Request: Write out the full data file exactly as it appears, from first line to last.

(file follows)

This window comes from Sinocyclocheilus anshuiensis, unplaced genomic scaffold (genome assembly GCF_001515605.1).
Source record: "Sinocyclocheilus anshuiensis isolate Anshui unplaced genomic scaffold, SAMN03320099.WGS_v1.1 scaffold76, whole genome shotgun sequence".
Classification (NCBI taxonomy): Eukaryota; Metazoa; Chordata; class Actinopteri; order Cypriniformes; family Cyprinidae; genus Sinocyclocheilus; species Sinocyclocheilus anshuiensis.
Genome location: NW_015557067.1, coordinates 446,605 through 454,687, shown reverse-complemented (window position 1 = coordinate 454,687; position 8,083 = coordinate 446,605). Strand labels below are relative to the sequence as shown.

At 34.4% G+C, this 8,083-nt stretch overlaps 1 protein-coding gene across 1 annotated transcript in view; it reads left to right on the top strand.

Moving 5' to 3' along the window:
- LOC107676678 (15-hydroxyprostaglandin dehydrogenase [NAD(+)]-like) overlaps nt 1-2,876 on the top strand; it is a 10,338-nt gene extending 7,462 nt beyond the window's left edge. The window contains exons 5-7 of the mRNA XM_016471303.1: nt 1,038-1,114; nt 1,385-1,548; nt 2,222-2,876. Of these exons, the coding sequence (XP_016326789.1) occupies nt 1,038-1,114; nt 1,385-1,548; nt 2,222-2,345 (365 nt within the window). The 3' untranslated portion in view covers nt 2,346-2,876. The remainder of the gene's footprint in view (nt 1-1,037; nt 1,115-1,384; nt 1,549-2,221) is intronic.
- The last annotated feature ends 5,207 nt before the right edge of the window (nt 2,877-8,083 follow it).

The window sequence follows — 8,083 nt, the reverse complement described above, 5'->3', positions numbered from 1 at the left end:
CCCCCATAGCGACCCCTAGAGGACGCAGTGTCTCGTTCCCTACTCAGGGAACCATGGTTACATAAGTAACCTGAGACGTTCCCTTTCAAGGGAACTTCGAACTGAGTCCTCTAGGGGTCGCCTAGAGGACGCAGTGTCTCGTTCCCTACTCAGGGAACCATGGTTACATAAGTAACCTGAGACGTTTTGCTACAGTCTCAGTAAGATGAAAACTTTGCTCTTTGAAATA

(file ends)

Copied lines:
This window comes from Sinocyclocheilus anshuiensis, unplaced genomic scaffold (genome assembly GCF_001515605.1).
Source record: "Sinocyclocheilus anshuiensis isolate Anshui unplaced genomic scaffold, SAMN03320099.WGS_v1.1 scaffold76, whole genome shotgun sequence".
Classification (NCBI taxonomy): Eukaryota; Metazoa; Chordata; class Actinopteri; order Cypriniformes; family Cyprinidae; genus Sinocyclocheilus; species Sinocyclocheilus anshuiensis.
Genome location: NW_015557067.1, coordinates 446,605 through 454,687, shown reverse-complemented (window position 1 = coordinate 454,687; position 8,083 = coordinate 446,605). Strand labels below are relative to the sequence as shown.

At 34.4% G+C, this 8,083-nt stretch overlaps 1 protein-coding gene across 1 annotated transcript in view; it reads left to right on the top strand.

Moving 5' to 3' along the window:
- LOC107676678 (15-hydroxyprostaglandin dehydrogenase [NAD(+)]-like) overlaps nt 1-2,876 on the top strand; it is a 10,338-nt gene extending 7,462 nt beyond the window's left edge. The window contains exons 5-7 of the mRNA XM_016471303.1: nt 1,038-1,114; nt 1,385-1,548; nt 2,222-2,876. Of these exons, the coding sequence (XP_016326789.1) occupies nt 1,038-1,114; nt 1,385-1,548; nt 2,222-2,345 (365 nt within the window). The 3' untranslated portion in view covers nt 2,346-2,876. The remainder of the gene's footprint in view (nt 1-1,037; nt 1,115-1,384; nt 1,549-2,221) is intronic.
- The last annotated feature ends 5,207 nt before the right edge of the window (nt 2,877-8,083 follow it).

The window sequence follows — 8,083 nt, the reverse complement described above, 5'->3', positions numbered from 1 at the left end:
CCCCCATAGCGACCCCTAGAGGACGCAGTGTCTCGTTCCCTACTCAGGGAACCATGGTTACATAAGTAACCTGAGACGTTCCCTTTCAAGGGAACTTCGAACTGAGTCCTCTAGGGGTCGCCTAGAGGACGCAGTGTCTCGTTCCCTACTCAGGGAACCATGGTTACATAAGTAACCTGAGACGTTTTGCTACAGTCTCAGTAAGATGAAAACTTTGCTCTTTGAAATA